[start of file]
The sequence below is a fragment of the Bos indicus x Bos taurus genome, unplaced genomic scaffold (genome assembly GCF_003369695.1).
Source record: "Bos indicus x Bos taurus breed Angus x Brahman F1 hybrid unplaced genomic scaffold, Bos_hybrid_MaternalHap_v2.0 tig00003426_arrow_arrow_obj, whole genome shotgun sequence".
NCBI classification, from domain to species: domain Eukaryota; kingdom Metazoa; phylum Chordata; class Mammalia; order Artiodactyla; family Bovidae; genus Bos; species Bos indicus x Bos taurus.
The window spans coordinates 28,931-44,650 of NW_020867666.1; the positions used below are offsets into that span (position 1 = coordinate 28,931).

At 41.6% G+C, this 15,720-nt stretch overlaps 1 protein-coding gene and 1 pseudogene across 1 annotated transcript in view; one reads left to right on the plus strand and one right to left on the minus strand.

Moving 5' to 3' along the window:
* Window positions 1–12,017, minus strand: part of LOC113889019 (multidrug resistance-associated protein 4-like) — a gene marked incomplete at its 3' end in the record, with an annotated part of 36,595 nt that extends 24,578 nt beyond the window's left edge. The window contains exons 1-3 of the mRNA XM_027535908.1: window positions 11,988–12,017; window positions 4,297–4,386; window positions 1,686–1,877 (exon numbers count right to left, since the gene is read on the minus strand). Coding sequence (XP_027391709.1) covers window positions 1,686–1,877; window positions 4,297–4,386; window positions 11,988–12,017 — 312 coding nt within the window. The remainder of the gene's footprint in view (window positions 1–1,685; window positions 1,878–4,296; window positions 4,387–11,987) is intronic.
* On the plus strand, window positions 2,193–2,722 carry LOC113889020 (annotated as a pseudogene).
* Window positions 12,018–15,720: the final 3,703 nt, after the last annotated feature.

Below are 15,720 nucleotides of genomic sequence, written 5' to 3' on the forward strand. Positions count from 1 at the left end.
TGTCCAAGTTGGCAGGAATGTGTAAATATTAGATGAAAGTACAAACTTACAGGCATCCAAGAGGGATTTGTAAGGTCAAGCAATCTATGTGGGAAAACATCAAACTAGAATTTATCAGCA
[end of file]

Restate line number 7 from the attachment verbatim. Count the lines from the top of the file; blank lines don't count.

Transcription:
* Window positions 1–12,017, minus strand: part of LOC113889019 (multidrug resistance-associated protein 4-like) — a gene marked incomplete at its 3' end in the record, with an annotated part of 36,595 nt that extends 24,578 nt beyond the window's left edge. The window contains exons 1-3 of the mRNA XM_027535908.1: window positions 11,988–12,017; window positions 4,297–4,386; window positions 1,686–1,877 (exon numbers count right to left, since the gene is read on the minus strand). Coding sequence (XP_027391709.1) covers window positions 1,686–1,877; window positions 4,297–4,386; window positions 11,988–12,017 — 312 coding nt within the window. The remainder of the gene's footprint in view (window positions 1–1,685; window positions 1,878–4,296; window positions 4,387–11,987) is intronic.